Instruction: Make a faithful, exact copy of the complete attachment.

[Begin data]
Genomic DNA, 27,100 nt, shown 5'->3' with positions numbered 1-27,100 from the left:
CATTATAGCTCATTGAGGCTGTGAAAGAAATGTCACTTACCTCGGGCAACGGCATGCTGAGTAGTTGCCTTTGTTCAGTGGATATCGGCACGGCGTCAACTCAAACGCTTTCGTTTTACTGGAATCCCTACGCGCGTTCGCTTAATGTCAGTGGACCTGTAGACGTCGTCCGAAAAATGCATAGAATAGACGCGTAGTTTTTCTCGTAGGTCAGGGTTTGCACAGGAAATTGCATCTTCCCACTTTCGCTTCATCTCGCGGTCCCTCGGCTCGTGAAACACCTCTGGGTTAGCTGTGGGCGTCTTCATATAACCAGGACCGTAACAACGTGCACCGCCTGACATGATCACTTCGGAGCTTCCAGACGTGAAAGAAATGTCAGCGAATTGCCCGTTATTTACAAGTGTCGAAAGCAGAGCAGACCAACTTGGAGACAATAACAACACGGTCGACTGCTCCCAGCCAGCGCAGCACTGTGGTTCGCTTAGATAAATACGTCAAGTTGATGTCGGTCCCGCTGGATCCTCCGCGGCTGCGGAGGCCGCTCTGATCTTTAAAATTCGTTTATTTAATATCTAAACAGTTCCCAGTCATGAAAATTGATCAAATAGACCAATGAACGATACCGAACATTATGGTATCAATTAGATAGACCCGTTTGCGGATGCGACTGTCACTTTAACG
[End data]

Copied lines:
Genomic DNA, 27,100 nt, shown 5'->3' with positions numbered 1-27,100 from the left:
CATTATAGCTCATTGAGGCTGTGAAAGAAATGTCACTTACCTCGGGCAACGGCATGCTGAGTAGTTGCCTTTGTTCAGTGGATATCGGCACGGCGTCAACTCAAACGCTTTCGTTTTACTGGAATCCCTACGCGCGTTCGCTTAATGTCAGTGGACCTGTAGACGTCGTCCGAAAAATGCATAGAATAGACGCGTAGTTTTTCTCGTAGGTCAGGGTTTGCACAGGAAATTGCATCTTCCCACTTTCGCTTCATCTCGCGGTCCCTCGGCTCGTGAAACACCTCTGGGTTAGCTGTGGGCGTCTTCATATAACCAGGACCGTAACAACGTGCACCGCCTGACATGATCACTTCGGAGCTTCCAGACGTGAAAGAAATGTCAGCGAATTGCCCGTTATTTACAAGTGTCGAAAGCAGAGCAGACCAACTTGGAGACAATAACAACACGGTCGACTGCTCCCAGCCAGCGCAGCACTGTGGTTCGCTTAGATAAATACGTCAAGTTGATGTCGGTCCCGCTGGATCCTCCGCGGCTGCGGAGGCCGCTCTGATCTTTAAAATTCGTTTATTTAATATCTAAACAGTTCCCAGTCATGAAAATTGATCAAATAGACCAATGAACGATACCGAACATTATGGTATCAATTAGATAGACCCGTTTGCGGATGCGACTGTCACTTTAACG